Forest & Bird's community starts with its amazing members, which are grouped into 50 branches throughout New Zealand.
Our branches are responsible for electing a national Board. After consulting with their members, branches name a panel of Councillors to meet in Wellington and elect the Board.
Board Elections 2019
If you would like to put yourself forward please download these two documents, the Candidate Self-Assessment form, and the Forest & Bird Nomination form.
The current and standing board members profile forms are here.
Council Meeting 2019
For branches to propose a remit at the Council Meeting please download this form.
The Board is our Society’s governance body and is accountable to the members. On behalf of the Society’s members and supporters, it strives to optimise the society’s performance in the achievement of nature conservation outcomes.
Any Forest & Bird member can put their name in the hat to become a Board member.
Armed with a degree in botany, an adventurous spirit and an effervescent love of nature, Mark Hanger got himself the ultimate job as a nature tour guide 25 years ago, however, year by year he’s seen wilds of the south change dramatically in the drive towards development.
When he’s not tripping around the foothills and mountain peaks of the South Island, he can be found in his 15-hectare garden battling gorse or indulging in one of his favourite pastimes: watching trees grow.
As well as being a self-confessed tree-hugger, he’s a climate change activist, a water conservation guru, and - more recently - a seabird re-homer. He ultimately wants to return all of the seven lost species of seabirds once found along the Otago coast back to their former homeland.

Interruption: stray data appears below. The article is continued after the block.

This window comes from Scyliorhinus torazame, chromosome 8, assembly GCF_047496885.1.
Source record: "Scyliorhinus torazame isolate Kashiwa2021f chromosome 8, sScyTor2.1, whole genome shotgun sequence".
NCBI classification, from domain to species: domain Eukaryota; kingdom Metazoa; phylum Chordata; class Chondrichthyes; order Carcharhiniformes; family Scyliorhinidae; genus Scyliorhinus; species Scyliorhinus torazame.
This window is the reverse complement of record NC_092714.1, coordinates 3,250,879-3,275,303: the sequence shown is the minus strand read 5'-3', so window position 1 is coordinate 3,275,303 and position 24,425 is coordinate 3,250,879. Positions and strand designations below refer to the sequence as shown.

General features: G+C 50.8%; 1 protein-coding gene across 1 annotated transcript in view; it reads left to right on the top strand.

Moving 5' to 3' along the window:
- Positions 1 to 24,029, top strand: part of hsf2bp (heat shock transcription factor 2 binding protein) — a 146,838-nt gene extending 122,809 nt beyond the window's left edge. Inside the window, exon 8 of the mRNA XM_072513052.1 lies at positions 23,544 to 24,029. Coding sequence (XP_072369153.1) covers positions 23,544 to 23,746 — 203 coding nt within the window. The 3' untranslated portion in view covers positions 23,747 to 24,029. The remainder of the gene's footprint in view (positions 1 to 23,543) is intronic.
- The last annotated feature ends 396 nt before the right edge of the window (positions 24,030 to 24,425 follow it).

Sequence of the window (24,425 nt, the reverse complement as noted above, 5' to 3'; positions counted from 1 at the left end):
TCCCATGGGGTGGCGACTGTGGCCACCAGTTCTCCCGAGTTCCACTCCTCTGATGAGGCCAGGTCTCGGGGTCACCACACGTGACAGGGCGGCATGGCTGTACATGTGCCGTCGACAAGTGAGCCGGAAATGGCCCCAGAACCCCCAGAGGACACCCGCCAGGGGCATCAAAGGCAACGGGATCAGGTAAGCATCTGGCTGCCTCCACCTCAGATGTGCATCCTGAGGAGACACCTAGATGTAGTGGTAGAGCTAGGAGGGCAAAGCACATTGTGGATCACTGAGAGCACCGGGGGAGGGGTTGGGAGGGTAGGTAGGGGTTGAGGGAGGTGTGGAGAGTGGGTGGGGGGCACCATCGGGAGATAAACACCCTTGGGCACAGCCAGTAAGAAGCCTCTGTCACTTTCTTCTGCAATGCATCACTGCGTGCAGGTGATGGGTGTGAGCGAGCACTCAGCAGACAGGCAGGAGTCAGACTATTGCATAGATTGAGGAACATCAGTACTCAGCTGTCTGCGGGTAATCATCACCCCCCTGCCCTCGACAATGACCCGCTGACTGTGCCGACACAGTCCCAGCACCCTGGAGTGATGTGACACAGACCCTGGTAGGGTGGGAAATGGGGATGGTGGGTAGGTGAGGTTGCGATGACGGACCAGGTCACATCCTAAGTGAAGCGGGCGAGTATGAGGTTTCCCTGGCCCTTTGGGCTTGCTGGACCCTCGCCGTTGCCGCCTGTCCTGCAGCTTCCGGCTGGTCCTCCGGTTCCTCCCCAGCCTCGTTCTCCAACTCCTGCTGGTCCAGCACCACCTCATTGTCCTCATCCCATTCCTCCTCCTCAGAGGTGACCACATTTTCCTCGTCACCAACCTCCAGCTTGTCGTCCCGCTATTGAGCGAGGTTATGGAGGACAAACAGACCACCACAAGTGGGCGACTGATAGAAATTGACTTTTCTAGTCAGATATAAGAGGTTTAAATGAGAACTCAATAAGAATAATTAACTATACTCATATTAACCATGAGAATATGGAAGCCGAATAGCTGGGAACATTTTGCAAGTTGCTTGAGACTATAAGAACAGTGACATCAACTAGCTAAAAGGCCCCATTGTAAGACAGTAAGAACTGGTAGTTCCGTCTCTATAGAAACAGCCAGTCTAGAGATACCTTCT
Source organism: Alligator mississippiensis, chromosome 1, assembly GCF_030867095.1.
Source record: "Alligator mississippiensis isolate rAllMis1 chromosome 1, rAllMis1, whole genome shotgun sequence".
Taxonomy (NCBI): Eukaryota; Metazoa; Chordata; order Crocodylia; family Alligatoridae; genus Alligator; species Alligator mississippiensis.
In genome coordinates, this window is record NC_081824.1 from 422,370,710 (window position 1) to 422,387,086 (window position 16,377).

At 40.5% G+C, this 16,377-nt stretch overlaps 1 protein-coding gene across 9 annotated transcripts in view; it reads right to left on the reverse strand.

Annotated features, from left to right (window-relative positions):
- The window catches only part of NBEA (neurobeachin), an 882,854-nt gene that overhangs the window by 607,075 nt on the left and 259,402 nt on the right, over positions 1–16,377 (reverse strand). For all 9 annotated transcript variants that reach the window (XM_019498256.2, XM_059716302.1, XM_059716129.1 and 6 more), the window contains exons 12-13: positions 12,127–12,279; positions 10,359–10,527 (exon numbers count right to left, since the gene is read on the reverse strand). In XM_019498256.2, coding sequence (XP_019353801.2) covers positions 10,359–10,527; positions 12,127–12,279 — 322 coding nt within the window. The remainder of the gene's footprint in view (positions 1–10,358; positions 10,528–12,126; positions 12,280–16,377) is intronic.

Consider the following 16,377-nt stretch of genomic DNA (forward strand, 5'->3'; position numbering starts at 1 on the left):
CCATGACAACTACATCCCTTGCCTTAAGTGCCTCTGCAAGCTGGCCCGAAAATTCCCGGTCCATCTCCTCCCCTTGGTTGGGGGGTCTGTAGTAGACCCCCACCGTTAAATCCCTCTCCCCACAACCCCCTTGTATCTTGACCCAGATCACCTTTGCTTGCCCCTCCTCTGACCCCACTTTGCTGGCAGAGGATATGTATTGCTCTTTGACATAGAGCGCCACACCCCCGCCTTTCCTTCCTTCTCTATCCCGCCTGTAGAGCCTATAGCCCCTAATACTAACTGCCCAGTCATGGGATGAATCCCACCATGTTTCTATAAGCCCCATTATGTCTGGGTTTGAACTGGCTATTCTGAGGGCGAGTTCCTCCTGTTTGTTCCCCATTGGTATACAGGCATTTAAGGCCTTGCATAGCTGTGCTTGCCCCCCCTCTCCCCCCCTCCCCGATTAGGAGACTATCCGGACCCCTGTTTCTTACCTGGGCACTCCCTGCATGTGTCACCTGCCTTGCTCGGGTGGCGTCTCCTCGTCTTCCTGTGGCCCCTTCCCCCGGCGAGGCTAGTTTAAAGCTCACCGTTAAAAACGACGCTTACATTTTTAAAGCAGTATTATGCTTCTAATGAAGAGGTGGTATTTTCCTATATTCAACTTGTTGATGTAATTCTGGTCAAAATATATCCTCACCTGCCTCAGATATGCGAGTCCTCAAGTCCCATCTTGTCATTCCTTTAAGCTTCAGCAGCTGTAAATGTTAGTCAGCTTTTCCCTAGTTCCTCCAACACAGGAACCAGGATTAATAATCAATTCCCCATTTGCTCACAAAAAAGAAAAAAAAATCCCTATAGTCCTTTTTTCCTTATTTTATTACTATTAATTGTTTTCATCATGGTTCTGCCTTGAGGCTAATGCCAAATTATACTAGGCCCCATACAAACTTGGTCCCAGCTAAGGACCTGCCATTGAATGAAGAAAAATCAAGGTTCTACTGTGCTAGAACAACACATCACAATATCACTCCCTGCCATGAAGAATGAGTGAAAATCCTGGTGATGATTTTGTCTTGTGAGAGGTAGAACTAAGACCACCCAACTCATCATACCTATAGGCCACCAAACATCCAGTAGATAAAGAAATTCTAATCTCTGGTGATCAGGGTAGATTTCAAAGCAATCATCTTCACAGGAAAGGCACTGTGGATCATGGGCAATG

Kate Graeme is a Tauranga branch committee member and the local Kiwi Conservation Club (KCC) coordinator, and a volunteer in the pest control team at Aongatete Forest in the western Bay of Plenty.
Kate was previously a policy advisor on climate change for the Minister of Transport and on freshwater policy for the Department of Conservation.
As the daughter of long-time Forest & Bird members and former staffers Basil and Ann Graeme, Kate has a strong conservation background.
She sees an effective freshwater management system, support for 1080 pest control and climate change as the top conservation issues. Kate joined the Board in 2014.
Alan is a Chartered Accountant (New Zealand) and Certified Practicing Accountant (CPA Australia).
He has Governance Experience in Not-for-Profit Organisations and Senior Management Experience in Not-for-Profit Companies.
Being a Xennial, The Microgeneration between Gen X and Millennials, Alan’s priorities are encouraging the younger generations to Nature & Conservation; making it easier for everyone to support Forest & Bird.
A firm believer in economic success and sustainability being complimentary, Alan is keen to see New Zealand becoming the economic success story around the world by being sustainable and looking after the environment for future generations.